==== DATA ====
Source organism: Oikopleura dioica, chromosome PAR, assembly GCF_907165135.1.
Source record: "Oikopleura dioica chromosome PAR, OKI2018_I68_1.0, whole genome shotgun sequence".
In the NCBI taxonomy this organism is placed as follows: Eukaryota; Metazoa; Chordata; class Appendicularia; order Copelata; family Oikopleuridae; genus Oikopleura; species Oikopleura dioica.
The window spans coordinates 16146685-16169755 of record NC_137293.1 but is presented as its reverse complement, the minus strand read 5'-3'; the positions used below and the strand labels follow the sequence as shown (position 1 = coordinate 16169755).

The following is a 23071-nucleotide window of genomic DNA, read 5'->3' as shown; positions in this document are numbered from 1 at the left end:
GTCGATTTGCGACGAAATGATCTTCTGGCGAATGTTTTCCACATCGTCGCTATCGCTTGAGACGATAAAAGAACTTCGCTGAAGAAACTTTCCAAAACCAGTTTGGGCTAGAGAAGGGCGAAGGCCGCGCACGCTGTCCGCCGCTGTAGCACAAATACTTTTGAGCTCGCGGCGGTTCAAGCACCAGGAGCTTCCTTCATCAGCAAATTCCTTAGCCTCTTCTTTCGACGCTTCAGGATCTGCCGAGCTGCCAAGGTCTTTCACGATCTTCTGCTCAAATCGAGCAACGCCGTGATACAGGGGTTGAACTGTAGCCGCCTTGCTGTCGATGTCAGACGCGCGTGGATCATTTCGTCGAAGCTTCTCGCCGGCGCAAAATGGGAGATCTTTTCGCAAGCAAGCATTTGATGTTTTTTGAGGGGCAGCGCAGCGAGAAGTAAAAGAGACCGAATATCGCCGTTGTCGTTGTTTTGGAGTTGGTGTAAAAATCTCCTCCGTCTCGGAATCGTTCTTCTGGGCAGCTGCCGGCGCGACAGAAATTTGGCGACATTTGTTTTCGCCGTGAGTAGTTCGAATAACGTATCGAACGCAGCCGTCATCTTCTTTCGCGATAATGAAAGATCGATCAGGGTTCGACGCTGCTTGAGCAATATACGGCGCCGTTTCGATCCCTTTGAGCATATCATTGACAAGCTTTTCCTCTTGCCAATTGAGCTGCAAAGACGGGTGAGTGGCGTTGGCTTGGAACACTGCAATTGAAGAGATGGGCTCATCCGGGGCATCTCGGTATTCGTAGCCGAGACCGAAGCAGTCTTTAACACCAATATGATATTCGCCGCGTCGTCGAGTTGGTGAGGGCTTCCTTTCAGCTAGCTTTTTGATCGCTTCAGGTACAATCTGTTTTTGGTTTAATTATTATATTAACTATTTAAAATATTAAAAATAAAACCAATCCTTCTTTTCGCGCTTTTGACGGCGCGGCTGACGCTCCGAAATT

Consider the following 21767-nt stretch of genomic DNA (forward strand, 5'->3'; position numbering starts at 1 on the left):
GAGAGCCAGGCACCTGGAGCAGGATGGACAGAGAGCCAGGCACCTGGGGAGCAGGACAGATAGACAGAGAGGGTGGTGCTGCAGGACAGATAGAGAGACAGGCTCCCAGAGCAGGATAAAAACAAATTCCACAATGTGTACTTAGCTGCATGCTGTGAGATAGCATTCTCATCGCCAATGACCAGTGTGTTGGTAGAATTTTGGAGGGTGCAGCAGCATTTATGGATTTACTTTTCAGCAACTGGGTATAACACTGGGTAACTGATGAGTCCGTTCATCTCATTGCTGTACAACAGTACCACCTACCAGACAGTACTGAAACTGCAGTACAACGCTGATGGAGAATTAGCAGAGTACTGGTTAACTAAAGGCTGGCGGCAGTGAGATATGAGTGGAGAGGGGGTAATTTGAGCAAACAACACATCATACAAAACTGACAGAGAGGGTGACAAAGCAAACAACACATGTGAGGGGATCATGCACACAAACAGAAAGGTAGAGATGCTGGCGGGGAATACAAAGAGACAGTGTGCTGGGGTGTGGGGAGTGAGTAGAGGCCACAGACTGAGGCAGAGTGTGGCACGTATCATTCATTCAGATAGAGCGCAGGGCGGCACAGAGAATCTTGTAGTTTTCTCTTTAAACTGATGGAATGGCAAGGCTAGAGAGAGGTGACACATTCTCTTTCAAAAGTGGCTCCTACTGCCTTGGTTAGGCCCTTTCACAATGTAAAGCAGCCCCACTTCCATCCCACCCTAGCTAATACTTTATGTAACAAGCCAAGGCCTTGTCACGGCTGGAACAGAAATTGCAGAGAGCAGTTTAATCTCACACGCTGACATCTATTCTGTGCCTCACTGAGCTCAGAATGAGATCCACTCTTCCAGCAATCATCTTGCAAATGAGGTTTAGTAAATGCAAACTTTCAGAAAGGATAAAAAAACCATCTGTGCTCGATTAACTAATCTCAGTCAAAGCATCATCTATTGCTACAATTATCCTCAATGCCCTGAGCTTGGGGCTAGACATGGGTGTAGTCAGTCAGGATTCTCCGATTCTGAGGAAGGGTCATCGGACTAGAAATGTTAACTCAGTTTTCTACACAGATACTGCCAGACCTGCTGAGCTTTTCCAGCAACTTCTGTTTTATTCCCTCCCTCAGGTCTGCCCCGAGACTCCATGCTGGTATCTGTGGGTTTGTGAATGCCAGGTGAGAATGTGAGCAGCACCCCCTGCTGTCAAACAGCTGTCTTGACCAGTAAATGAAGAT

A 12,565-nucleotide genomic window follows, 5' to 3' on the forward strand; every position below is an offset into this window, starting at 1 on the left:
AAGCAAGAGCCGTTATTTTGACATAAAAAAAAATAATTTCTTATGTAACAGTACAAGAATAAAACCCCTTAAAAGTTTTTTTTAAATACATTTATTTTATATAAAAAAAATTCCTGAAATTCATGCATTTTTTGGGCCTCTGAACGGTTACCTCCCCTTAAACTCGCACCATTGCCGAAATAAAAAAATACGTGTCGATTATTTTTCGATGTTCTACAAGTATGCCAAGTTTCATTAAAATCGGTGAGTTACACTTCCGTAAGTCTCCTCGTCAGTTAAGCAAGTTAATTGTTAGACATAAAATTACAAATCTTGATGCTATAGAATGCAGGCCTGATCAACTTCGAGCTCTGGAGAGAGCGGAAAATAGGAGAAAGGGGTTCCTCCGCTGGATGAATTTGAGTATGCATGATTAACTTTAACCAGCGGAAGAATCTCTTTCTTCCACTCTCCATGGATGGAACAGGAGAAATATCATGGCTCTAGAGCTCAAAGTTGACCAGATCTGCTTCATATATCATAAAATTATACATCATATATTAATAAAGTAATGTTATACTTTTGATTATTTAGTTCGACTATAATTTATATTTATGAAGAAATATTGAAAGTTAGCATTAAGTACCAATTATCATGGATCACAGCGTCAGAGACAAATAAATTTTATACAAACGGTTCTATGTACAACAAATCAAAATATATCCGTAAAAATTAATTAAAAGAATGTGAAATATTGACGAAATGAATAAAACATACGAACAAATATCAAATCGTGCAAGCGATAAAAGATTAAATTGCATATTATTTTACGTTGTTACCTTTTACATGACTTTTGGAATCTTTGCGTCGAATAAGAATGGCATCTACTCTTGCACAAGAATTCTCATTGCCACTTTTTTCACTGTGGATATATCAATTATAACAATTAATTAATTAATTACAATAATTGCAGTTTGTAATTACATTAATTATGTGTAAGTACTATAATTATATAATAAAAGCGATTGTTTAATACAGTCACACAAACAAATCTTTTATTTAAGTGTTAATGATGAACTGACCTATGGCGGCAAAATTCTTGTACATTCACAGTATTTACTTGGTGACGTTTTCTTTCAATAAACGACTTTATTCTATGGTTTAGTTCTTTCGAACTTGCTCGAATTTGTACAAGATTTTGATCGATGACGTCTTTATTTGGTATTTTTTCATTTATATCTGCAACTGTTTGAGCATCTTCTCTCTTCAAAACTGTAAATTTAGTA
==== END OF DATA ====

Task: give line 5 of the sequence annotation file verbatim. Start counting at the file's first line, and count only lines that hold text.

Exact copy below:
The following is a 23071-nucleotide window of genomic DNA, read 5'->3' as shown; positions in this document are numbered from 1 at the left end: